By Aswad Walker
With negative news dominating headlines, the My Brother Podcast, founded by Laolu Davies Yemitan, offers hope and encouragement for the culture. The Defender spoke with Davies about his endeavor that seeks to create a more accurate conversation around the subject of Black men.
DEFENDER: What was the inspiration behind My Brother Podcast?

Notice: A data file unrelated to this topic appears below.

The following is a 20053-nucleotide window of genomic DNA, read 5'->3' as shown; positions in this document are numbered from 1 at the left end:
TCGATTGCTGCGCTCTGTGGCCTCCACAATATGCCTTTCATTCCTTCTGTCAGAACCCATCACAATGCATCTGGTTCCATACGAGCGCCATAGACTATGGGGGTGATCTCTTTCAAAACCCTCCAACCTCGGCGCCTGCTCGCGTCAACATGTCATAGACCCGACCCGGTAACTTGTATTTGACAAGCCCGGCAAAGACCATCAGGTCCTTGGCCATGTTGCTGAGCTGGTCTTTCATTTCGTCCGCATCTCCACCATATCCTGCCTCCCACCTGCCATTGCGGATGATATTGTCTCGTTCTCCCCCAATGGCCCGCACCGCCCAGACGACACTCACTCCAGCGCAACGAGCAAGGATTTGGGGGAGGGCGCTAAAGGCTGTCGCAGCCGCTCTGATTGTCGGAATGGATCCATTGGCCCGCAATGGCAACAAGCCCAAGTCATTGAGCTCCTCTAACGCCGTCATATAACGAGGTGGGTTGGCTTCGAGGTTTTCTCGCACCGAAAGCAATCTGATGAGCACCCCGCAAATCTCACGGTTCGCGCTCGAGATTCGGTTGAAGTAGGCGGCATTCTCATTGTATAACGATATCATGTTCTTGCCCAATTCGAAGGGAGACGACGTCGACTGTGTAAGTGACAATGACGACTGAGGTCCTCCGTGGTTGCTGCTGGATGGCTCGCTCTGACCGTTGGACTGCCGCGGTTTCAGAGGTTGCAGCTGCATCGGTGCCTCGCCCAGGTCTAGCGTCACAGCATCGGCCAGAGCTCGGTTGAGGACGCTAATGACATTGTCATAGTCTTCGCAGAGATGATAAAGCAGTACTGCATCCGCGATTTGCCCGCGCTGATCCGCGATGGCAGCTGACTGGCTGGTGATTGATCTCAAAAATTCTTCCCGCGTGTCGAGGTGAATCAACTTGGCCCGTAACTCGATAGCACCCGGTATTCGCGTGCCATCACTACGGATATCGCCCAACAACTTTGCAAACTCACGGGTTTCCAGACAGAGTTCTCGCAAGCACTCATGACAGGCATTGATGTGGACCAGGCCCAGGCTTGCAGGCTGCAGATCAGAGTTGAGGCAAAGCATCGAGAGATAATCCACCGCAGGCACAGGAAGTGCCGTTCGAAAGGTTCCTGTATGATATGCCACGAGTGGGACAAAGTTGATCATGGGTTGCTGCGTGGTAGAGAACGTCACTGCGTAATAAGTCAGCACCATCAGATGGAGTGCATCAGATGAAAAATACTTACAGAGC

LAOLU: As a young person, I had innate drive and motivation to want to be successful and accomplished, but I didn’t understand the “how,” the process. I didn’t have the information, the data set of what the different paths were to success or really how to go about it. Most people tell you, “If you want to be successful, go to college, get a degree.” For me, it wasn’t just about getting a degree, I needed it to be something meaningful. I didn’t encounter professional Black men until I pledged the college fraternity, Kappa Alpha Psi. As an adult, and occupying the space I now occupy, I’ve got a lot of friends who are representative of this broader sector of Black men who are not typically captured in mainstream media. Unfortunately, a lot of society has these perceptions around Black men, but they don’t understand that we are every man. We’re pioneers, we’re philosophers, we’re preachers, politicians, you name it. We’re also entrepreneurs, we’re fathers, we’re business people. My Brother Podcast’s intention was really to create a platform to share with the broader world, what we know, that Black men who are educators, who are making an impact, who are in media, contribute to society in so many different, unique ways; and to show our Black youth, what is possible.